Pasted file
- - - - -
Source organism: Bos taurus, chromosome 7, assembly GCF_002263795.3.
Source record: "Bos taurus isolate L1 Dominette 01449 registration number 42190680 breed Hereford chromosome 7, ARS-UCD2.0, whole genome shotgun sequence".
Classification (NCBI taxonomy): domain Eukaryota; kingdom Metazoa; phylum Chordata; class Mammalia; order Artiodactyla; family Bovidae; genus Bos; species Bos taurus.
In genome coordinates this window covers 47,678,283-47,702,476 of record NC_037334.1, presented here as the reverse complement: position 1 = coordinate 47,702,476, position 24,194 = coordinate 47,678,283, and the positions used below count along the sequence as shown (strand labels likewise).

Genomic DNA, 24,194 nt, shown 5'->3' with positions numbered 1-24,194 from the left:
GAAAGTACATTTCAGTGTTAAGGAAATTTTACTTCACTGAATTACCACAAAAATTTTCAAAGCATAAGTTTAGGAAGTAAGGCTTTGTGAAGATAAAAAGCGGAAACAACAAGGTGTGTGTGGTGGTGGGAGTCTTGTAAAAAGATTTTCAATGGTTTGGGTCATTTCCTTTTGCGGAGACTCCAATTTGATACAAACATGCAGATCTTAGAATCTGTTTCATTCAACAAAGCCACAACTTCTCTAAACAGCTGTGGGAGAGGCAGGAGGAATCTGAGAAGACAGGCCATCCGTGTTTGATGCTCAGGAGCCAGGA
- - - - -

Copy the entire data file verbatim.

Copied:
Source organism: Bos taurus, chromosome 7, assembly GCF_002263795.3.
Source record: "Bos taurus isolate L1 Dominette 01449 registration number 42190680 breed Hereford chromosome 7, ARS-UCD2.0, whole genome shotgun sequence".
Classification (NCBI taxonomy): domain Eukaryota; kingdom Metazoa; phylum Chordata; class Mammalia; order Artiodactyla; family Bovidae; genus Bos; species Bos taurus.
In genome coordinates this window covers 47,678,283-47,702,476 of record NC_037334.1, presented here as the reverse complement: position 1 = coordinate 47,702,476, position 24,194 = coordinate 47,678,283, and the positions used below count along the sequence as shown (strand labels likewise).

Genomic DNA, 24,194 nt, shown 5'->3' with positions numbered 1-24,194 from the left:
GAAAGTACATTTCAGTGTTAAGGAAATTTTACTTCACTGAATTACCACAAAAATTTTCAAAGCATAAGTTTAGGAAGTAAGGCTTTGTGAAGATAAAAAGCGGAAACAACAAGGTGTGTGTGGTGGTGGGAGTCTTGTAAAAAGATTTTCAATGGTTTGGGTCATTTCCTTTTGCGGAGACTCCAATTTGATACAAACATGCAGATCTTAGAATCTGTTTCATTCAACAAAGCCACAACTTCTCTAAACAGCTGTGGGAGAGGCAGGAGGAATCTGAGAAGACAGGCCATCCGTGTTTGATGCTCAGGAGCCAGGA